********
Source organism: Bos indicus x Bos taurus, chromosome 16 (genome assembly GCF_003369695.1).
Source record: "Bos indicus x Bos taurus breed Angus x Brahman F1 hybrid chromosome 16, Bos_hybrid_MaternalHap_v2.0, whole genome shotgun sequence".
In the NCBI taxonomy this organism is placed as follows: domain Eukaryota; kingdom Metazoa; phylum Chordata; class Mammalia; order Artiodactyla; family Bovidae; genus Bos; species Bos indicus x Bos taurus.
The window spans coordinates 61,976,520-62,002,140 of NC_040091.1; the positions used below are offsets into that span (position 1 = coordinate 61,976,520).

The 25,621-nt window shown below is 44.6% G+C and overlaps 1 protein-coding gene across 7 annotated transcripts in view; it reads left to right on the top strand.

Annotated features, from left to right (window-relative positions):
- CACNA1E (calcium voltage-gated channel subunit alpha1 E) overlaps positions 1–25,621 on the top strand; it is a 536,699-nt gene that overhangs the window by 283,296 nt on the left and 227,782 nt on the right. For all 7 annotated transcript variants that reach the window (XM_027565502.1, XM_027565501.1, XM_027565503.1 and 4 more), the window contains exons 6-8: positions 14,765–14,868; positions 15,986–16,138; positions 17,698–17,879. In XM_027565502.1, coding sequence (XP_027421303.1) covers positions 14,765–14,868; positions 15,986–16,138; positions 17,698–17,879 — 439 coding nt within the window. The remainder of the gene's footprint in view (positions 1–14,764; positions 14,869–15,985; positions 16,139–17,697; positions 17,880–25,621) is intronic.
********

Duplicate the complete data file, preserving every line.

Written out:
Source organism: Bos indicus x Bos taurus, chromosome 16 (genome assembly GCF_003369695.1).
Source record: "Bos indicus x Bos taurus breed Angus x Brahman F1 hybrid chromosome 16, Bos_hybrid_MaternalHap_v2.0, whole genome shotgun sequence".
In the NCBI taxonomy this organism is placed as follows: domain Eukaryota; kingdom Metazoa; phylum Chordata; class Mammalia; order Artiodactyla; family Bovidae; genus Bos; species Bos indicus x Bos taurus.
The window spans coordinates 61,976,520-62,002,140 of NC_040091.1; the positions used below are offsets into that span (position 1 = coordinate 61,976,520).

The 25,621-nt window shown below is 44.6% G+C and overlaps 1 protein-coding gene across 7 annotated transcripts in view; it reads left to right on the top strand.

Annotated features, from left to right (window-relative positions):
- CACNA1E (calcium voltage-gated channel subunit alpha1 E) overlaps positions 1–25,621 on the top strand; it is a 536,699-nt gene that overhangs the window by 283,296 nt on the left and 227,782 nt on the right. For all 7 annotated transcript variants that reach the window (XM_027565502.1, XM_027565501.1, XM_027565503.1 and 4 more), the window contains exons 6-8: positions 14,765–14,868; positions 15,986–16,138; positions 17,698–17,879. In XM_027565502.1, coding sequence (XP_027421303.1) covers positions 14,765–14,868; positions 15,986–16,138; positions 17,698–17,879 — 439 coding nt within the window. The remainder of the gene's footprint in view (positions 1–14,764; positions 14,869–15,985; positions 16,139–17,697; positions 17,880–25,621) is intronic.